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Videoconferencing system copies users’ head movements


April 3, 2012

The MM-Space videoconferencing system features displays that physically move to reflect th...

The MM-Space videoconferencing system features displays that physically move to reflect the head movements of the person onscreen

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Japanese telecommunications giant NTT is developing a videoconferencing system that literally turns heads. In an attempt to more accurately give the feeling of a face-to-face conversation between more than two people, the MM-Space system features displays that physically mimic the head movements of the person being displayed on screen.

The system records the faces and voices of users and places the individuals in a virtual conversation circle. This is represented in the real world by a circle of projection displays. Each user appears on a separate display that is controlled by actuators that allow the screen to physically turn left and right and angle up and down to mimic the head movements of the person onscreen. The user's head movements are captured using face-tracking software.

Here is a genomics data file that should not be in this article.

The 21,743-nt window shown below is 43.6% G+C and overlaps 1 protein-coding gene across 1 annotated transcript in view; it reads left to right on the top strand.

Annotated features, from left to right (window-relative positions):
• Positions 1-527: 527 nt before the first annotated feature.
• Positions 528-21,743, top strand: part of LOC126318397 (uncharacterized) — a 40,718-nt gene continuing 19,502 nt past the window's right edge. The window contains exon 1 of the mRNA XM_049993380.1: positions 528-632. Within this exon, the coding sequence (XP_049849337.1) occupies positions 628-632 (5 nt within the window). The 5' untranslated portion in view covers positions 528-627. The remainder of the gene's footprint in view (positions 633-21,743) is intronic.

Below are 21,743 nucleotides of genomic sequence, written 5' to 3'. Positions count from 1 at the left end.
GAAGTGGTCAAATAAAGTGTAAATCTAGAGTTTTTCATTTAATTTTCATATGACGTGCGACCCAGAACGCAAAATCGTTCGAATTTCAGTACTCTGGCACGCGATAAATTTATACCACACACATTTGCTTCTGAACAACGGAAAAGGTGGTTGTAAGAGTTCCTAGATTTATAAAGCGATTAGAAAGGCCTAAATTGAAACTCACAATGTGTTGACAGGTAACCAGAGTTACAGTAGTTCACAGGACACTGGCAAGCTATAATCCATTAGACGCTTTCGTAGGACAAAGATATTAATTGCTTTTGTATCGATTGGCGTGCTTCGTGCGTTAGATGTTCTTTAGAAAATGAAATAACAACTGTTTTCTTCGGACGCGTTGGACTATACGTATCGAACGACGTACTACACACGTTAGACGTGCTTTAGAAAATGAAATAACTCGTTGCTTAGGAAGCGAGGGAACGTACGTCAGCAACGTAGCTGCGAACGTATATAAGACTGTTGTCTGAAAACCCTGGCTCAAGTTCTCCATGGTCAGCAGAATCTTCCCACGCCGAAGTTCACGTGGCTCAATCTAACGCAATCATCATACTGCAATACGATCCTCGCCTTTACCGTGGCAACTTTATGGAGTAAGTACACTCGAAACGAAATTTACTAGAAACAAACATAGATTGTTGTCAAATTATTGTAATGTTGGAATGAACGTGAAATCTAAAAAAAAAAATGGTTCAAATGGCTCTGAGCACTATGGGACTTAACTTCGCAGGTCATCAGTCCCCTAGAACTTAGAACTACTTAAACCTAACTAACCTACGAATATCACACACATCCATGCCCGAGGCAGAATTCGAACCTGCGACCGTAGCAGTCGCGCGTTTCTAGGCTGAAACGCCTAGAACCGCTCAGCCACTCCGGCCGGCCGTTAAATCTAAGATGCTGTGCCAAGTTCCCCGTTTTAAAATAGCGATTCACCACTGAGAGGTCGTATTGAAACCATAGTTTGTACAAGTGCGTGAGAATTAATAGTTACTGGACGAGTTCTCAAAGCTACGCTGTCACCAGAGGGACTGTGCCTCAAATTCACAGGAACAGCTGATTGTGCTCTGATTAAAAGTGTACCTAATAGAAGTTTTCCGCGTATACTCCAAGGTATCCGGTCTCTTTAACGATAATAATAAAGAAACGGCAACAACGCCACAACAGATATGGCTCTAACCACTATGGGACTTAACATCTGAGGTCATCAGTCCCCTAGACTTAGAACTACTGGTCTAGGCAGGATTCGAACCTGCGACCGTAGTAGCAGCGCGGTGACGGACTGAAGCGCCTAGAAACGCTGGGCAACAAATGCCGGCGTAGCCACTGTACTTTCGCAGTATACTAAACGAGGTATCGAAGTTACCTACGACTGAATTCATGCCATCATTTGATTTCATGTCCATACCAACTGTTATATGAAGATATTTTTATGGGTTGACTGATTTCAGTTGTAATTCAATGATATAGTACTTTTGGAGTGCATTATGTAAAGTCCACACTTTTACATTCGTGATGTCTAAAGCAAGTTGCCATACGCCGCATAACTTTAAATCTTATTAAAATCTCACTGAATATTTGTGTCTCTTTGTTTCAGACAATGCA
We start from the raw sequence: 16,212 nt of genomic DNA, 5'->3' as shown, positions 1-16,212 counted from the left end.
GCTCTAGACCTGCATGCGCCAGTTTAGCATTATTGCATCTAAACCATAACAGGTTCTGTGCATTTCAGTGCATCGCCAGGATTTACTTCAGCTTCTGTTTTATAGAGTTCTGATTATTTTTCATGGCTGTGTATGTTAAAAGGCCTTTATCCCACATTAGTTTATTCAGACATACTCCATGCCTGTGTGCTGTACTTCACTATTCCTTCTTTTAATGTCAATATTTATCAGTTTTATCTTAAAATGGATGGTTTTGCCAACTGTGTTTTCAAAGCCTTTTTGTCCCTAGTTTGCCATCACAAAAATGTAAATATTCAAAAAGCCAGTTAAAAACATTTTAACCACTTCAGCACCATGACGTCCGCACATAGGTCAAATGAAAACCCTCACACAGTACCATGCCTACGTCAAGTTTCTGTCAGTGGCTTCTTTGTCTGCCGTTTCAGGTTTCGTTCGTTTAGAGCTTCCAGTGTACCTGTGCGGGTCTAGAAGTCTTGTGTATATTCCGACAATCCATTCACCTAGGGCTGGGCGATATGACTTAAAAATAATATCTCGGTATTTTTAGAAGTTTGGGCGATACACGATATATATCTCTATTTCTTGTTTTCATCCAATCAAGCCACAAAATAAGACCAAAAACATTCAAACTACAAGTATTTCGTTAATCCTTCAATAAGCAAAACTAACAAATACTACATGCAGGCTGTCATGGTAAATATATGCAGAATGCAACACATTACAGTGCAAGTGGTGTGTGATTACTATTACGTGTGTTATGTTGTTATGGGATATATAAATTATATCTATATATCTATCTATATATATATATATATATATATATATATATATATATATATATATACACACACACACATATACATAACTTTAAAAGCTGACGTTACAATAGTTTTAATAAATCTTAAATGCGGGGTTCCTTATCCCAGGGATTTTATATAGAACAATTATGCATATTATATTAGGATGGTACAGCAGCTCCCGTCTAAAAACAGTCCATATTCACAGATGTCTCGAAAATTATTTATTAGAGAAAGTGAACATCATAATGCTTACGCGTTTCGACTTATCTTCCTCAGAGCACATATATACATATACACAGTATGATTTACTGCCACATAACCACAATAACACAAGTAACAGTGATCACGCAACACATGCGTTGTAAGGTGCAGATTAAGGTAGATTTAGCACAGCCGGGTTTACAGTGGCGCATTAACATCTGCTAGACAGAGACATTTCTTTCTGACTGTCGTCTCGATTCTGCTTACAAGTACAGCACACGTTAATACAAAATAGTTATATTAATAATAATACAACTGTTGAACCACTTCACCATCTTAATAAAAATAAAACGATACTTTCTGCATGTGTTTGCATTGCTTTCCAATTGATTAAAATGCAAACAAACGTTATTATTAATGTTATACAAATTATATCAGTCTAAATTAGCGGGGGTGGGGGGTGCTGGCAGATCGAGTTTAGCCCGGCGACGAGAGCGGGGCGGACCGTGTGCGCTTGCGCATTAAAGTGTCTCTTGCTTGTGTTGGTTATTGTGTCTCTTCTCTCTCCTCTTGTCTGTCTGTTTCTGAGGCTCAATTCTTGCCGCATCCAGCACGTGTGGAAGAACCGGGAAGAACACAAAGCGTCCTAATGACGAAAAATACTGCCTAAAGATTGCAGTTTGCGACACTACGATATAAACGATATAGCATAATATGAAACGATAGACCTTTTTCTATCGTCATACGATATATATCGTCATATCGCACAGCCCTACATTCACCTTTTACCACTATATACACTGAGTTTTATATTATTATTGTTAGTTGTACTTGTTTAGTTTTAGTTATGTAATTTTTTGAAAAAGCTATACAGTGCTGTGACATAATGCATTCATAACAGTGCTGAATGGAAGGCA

To heighten the feeling that the conversation is happening in the real world, the system also removes the background and displays a life-size image of the user on a transparent display.

While NTT is still figuring out the best camera positioning and working on getting the system working in real time, a demonstration of the technology can be seen in the DigInfo video below.

Source: DigInfo.TV

About the Author
Darren Quick Darren's love of technology started in primary school with a Nintendo Game & Watch Donkey Kong (still functioning) and a Commodore VIC 20 computer (not still functioning). In high school he upgraded to a 286 PC, and he's been following Moore's law ever since. This love of technology continued through a number of university courses and crappy jobs until 2008, when his interests found a home at Gizmag.   All articles by Darren Quick

It's a bit trippy but it's clever.... the "almost there" and "good enough" hologram situation.

Mr Stiffy
4th April, 2012 @ 02:45 am PDT

Pretty clever idea that seems to humanize video conferencing a little more.

Wesley Dart
4th April, 2012 @ 08:44 pm PDT


I can just picture all the panels bowing at the end of the meeting.

Christian Dillon
9th April, 2012 @ 06:58 pm PDT
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